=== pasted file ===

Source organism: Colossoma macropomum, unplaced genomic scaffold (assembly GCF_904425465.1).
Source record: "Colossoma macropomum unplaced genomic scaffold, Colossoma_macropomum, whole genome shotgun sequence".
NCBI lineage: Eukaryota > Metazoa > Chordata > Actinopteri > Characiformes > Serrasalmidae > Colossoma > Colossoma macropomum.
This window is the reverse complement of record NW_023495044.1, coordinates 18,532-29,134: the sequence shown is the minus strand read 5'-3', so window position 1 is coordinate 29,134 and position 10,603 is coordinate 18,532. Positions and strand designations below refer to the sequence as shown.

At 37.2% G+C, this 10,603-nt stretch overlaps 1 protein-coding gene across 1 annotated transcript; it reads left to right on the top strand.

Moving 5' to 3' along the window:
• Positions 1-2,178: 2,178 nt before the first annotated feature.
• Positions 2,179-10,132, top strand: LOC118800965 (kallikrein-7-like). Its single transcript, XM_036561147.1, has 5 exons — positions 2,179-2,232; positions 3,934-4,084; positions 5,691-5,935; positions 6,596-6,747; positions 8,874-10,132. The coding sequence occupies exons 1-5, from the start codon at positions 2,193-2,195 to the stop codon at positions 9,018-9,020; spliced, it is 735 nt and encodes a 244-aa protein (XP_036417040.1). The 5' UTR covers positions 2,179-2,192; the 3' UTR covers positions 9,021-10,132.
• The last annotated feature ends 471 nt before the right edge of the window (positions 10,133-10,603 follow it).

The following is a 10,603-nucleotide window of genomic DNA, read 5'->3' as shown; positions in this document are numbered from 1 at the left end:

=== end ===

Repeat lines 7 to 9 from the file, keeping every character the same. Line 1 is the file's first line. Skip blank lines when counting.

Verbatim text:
• Positions 1-2,178: 2,178 nt before the first annotated feature.
• Positions 2,179-10,132, top strand: LOC118800965 (kallikrein-7-like). Its single transcript, XM_036561147.1, has 5 exons — positions 2,179-2,232; positions 3,934-4,084; positions 5,691-5,935; positions 6,596-6,747; positions 8,874-10,132. The coding sequence occupies exons 1-5, from the start codon at positions 2,193-2,195 to the stop codon at positions 9,018-9,020; spliced, it is 735 nt and encodes a 244-aa protein (XP_036417040.1). The 5' UTR covers positions 2,179-2,192; the 3' UTR covers positions 9,021-10,132.
• The last annotated feature ends 471 nt before the right edge of the window (positions 10,133-10,603 follow it).